|dc.description.abstract||The differentiation of "facial expressions" is a process of higher mental activity, which has considerable applications in "psychology of moods and emotions".
We applied the approach of event-related oscillations (EROs) to investigate the modulation of electrical manifestations related to emotional expression in EEG recordings of 20 healthy subjects. EROs of "neutral, angry and happy" faces in 13 electrical recordings sites (F-3, F-4, C-z, C-3, C-4, T-3, T-4, T-5, T-6, P-3, P-4, O-1, O-2) were analyzed. Following the recording session, the subjects were asked to express the degree of their emotional involvement (valence and arousal) using the Self-Assessment Manikin ratings. Amplitude frequency characteristics (AFCs) were used to determine the frequencies of interest and the ranges for digital pass-band filtering applied accordingly. Consecutively, peak to peak amplitude measures of oscillatory responses were computed for the selected frequency bands and for the differentiation of the different stimuli.
A differentiation between angry and happy facial expressions was observed especially in the alpha (9-13 Hz) and beta (15-24 Hz) frequencies, however, only when selecting stimuli with high mood involvement. Therefore, these frequency bands are the main focus of this report. The amplitudes of the alpha responses upon angry face stimulation were significantly higher than upon presentation of the happy faces at posterior locations. At F3, C, and C3, beta responses upon angry face stimulation were significantly higher in amplitude compared with the happy face stimulation. It is discussed that the frontal theta response is highly increased in comparison to all theta responses also encountered in studies of face recognition: During observation of facial expression, the occipital theta is much higher.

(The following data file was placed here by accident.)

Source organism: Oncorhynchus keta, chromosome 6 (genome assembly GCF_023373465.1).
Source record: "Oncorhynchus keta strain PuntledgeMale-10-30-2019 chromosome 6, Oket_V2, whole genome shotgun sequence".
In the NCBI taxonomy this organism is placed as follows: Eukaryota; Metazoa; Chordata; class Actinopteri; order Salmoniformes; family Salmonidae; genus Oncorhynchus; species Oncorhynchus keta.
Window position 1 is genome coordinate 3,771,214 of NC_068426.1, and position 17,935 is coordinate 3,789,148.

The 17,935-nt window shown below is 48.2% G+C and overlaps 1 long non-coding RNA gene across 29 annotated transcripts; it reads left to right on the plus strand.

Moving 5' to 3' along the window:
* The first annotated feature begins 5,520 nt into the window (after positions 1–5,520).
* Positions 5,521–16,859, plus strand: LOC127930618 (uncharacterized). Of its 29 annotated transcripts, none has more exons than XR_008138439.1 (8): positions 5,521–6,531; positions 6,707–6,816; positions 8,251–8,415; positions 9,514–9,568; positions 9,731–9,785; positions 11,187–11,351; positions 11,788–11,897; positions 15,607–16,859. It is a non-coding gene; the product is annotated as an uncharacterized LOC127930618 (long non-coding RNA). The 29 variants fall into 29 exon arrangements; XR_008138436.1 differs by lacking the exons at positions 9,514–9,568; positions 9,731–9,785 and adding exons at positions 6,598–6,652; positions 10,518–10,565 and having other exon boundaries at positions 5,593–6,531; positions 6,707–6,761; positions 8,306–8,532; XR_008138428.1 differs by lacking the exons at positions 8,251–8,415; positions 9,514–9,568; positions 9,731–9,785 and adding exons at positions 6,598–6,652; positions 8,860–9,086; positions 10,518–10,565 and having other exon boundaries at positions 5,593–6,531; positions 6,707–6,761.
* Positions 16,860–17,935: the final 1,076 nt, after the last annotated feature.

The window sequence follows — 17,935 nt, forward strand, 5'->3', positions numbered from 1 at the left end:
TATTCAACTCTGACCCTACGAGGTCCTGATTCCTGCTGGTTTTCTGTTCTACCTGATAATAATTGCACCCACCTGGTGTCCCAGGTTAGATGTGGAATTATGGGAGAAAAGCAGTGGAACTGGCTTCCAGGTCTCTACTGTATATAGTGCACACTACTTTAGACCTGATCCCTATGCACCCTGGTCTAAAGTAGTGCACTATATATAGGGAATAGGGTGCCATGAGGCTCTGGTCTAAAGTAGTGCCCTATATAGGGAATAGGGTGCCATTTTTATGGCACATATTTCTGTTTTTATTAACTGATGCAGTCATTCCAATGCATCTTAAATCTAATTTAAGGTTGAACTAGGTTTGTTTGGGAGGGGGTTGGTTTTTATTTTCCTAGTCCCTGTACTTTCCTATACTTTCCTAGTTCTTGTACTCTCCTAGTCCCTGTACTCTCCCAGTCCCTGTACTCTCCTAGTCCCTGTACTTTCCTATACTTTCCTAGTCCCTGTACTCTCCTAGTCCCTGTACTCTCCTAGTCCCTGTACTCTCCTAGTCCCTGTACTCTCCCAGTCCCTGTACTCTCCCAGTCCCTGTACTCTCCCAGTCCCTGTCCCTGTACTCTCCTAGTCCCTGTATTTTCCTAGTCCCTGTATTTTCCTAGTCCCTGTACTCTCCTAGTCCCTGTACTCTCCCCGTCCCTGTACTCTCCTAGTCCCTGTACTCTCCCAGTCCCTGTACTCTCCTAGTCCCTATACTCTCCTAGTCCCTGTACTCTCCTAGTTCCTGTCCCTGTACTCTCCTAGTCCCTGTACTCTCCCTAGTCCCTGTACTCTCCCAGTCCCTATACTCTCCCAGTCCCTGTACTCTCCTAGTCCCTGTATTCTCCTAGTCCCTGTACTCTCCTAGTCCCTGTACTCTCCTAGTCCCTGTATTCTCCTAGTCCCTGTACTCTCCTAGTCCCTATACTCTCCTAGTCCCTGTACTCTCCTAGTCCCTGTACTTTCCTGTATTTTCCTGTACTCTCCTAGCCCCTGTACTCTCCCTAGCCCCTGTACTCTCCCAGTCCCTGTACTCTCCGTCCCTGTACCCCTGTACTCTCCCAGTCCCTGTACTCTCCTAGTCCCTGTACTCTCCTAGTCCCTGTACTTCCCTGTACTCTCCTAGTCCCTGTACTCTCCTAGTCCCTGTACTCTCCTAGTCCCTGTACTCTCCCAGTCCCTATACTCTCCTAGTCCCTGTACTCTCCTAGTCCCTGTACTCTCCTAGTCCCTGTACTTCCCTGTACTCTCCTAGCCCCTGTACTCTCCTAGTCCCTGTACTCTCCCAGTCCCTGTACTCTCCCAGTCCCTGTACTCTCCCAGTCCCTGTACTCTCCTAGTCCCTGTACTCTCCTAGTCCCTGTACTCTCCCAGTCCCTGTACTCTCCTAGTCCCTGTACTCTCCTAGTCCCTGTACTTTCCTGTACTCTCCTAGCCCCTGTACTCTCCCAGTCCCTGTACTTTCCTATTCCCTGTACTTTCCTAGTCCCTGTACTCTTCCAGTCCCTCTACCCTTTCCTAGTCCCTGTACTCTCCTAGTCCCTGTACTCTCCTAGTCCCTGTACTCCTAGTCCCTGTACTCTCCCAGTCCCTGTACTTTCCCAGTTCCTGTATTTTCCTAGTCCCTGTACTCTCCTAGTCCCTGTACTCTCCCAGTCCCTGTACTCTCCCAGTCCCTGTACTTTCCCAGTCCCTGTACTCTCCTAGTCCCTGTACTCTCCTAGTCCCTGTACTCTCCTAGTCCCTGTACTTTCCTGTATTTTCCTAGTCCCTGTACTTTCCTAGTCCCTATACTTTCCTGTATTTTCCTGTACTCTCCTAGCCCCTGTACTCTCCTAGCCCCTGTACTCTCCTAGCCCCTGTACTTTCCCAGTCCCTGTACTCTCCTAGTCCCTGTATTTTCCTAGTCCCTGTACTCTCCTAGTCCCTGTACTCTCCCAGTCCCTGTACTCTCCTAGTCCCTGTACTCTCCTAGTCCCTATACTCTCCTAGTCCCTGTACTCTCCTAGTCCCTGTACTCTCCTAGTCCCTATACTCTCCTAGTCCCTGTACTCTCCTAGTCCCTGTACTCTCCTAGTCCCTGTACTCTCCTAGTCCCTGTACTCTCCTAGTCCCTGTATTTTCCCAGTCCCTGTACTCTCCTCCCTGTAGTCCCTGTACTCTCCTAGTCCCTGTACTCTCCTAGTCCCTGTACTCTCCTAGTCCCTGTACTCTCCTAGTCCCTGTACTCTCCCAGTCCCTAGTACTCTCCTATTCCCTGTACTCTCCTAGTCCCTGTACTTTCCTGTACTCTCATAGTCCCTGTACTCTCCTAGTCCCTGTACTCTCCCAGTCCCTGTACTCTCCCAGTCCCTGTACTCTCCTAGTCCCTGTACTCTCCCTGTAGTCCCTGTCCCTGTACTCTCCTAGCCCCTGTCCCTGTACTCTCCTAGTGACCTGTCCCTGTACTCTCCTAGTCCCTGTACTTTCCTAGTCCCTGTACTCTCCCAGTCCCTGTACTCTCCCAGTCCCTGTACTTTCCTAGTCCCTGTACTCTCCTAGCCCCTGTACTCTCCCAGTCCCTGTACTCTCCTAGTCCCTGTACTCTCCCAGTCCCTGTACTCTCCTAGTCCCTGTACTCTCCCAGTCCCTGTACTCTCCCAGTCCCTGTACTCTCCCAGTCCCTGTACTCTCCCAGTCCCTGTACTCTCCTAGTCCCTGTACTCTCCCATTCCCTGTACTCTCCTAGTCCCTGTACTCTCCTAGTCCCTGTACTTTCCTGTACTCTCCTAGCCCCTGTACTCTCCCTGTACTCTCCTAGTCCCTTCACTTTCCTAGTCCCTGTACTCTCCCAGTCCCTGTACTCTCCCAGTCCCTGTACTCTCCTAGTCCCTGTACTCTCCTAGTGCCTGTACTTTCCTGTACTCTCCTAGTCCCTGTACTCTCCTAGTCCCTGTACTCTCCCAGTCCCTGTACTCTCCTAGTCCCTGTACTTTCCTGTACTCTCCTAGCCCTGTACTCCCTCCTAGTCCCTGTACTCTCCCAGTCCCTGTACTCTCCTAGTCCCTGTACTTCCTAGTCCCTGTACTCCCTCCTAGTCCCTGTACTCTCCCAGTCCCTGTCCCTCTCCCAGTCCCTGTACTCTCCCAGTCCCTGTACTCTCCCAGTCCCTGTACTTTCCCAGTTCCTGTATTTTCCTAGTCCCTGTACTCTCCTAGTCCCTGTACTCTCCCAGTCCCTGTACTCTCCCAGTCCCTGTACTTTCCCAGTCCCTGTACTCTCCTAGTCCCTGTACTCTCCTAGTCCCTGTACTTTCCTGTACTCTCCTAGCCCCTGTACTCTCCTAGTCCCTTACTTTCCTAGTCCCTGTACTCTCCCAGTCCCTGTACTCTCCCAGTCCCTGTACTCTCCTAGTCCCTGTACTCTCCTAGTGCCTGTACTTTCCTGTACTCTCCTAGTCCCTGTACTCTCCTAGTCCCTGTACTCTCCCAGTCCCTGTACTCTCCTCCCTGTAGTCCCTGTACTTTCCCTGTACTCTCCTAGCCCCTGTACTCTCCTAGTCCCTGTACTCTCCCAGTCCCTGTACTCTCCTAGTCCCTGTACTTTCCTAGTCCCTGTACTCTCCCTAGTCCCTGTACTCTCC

We conclude and emphasize that the analysis of brain oscillatory responses distributed over the scalp in combination with subjective ratings of emotional impact of stimuli provide a good basis for analysing the influence of emotional information processing in the brain. In congruence with others, the results support the phylogenetical viewpoint suggesting that angry face stimulations are faster and more ample in responding. Furthermore, frontal, temporal, parietal and occipital lobes seem to be involved in processing of facial expressions, as reflected in an ensemble of different frequency brain oscillatory responses distributed over the scalp. (c) 2006 Published by Elsevier B.V.||tr_TR